Father glowers into her mouth—
a drain, clogged with leftovers,
a dirty sun. Lays his fork down,
swallows mashed potatoes
like they’re whole.
Her mouth, which never stays closed,
happily churns herring morsels and syllables
into viscous mounds that morph whole
sentences into crowds,
spilling in and out of a rush hour train
until nobody’s sure who’s going where.
At fifteen, she took the subways
to university. Alone in the big city,
no one saw her chew
when her father sent food
from home, where no one looked
gift horses in the mouth.
She’d bite thick chunks right off precious
pink meat, lick clean salt crystals
stuck in cracks of chapped lips.
On graduation day, he gifted her
a rope of sausage, apples, and good rye.
How they laughed, food flying from their mouths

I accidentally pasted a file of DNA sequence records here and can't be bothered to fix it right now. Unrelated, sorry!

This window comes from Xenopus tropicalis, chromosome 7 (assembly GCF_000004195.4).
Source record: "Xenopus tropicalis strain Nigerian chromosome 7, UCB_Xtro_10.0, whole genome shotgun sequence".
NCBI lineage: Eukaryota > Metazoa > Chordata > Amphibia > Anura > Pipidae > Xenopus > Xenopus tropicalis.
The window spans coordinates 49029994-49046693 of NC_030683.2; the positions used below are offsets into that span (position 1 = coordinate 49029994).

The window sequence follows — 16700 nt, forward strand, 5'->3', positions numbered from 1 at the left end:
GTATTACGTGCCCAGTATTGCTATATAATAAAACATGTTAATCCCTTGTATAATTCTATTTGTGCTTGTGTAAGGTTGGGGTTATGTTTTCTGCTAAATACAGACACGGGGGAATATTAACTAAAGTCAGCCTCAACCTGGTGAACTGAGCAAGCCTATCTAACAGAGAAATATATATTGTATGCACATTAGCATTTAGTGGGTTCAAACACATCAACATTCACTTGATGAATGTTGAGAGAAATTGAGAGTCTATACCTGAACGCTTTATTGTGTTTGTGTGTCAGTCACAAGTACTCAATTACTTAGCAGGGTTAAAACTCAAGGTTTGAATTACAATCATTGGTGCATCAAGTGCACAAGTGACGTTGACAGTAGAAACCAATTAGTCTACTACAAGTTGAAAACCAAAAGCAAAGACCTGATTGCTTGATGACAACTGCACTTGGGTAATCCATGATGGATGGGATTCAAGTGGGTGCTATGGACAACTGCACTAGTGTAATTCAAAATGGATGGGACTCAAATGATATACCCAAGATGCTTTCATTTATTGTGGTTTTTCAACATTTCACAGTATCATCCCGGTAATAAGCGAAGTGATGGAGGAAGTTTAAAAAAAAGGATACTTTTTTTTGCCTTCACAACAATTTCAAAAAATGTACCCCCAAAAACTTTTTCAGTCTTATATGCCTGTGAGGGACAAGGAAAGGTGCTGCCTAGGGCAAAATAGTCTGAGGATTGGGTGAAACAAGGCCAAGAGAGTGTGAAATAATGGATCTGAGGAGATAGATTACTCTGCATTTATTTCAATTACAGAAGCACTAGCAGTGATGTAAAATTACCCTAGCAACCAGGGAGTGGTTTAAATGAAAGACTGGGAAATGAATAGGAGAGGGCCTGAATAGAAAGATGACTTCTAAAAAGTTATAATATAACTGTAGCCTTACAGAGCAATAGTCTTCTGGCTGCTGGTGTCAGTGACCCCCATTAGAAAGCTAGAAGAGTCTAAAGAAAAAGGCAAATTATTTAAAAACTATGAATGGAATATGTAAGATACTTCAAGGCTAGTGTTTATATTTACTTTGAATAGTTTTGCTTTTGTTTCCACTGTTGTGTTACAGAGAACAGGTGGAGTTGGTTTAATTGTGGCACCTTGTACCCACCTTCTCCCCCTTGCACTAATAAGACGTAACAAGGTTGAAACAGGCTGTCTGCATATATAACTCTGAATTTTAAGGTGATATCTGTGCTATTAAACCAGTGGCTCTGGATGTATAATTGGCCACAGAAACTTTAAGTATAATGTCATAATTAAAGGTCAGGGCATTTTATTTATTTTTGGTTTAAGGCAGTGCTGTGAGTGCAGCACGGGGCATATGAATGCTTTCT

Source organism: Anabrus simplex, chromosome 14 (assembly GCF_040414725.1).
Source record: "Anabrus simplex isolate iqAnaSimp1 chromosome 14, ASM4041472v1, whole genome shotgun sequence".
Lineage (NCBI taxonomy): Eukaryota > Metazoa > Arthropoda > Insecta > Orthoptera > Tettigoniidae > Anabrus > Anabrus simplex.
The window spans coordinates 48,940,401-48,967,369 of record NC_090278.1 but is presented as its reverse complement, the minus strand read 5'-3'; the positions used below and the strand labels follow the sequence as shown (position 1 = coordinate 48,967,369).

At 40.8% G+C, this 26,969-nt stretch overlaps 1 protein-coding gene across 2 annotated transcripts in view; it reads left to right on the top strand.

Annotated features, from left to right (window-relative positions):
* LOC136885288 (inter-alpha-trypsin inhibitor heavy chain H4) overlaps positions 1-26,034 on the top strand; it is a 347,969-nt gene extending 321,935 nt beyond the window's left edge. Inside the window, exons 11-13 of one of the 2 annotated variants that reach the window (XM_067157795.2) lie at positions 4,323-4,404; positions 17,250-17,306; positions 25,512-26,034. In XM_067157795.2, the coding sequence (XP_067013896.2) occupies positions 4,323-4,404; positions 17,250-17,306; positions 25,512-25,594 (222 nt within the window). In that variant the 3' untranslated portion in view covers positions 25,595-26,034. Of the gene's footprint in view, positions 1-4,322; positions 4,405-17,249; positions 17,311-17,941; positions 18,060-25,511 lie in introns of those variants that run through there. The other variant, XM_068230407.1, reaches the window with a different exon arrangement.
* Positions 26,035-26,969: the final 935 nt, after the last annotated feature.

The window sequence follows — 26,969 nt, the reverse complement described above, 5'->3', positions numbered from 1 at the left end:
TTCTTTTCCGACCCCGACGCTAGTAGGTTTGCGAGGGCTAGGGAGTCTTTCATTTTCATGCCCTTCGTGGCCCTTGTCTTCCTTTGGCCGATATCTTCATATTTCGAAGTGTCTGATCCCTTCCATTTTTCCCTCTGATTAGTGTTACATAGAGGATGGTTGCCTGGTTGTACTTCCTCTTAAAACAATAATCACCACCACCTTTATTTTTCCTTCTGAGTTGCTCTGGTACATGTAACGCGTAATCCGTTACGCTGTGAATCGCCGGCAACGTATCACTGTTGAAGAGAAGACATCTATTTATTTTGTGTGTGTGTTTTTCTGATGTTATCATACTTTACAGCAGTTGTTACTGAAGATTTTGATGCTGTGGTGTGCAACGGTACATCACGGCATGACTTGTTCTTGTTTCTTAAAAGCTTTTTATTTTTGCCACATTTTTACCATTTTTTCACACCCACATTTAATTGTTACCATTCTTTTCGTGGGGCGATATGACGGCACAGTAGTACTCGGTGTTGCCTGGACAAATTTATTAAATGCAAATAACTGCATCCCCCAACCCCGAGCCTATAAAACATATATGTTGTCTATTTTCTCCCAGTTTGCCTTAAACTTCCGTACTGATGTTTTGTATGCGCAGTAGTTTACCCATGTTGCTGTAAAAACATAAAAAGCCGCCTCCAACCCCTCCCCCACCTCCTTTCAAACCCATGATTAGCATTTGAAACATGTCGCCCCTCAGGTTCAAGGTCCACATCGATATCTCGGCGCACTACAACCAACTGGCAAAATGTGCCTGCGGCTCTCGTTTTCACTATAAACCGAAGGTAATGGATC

on strings of salt-saturated joy.
And on her wedding day the same
and everyday until he passed away,
the same open mouth.
My father taught me not to talk
while I eat. He scowls into
my mother’s, a horse’s mouth,
that from afar looks almost human.
I keep chewing. She washes
his underwear, raises us
his way, eats alone. And in a different life,
her father praises her every tooth
like some ancient men worshipped horses,
like they praised the sun.
Tamara Hart is a poet and a teacher. Her work, like her life, explores her Ukrainian/Jewish heritage and how it influences the everyday. Tamara writes about family dynamics, gender roles, immigration, and the passage of time in her poetry. Her work has appeared in Lamplighter Magazine. She writes and lives in New Jersey with her husband, son, and two over-fed cats.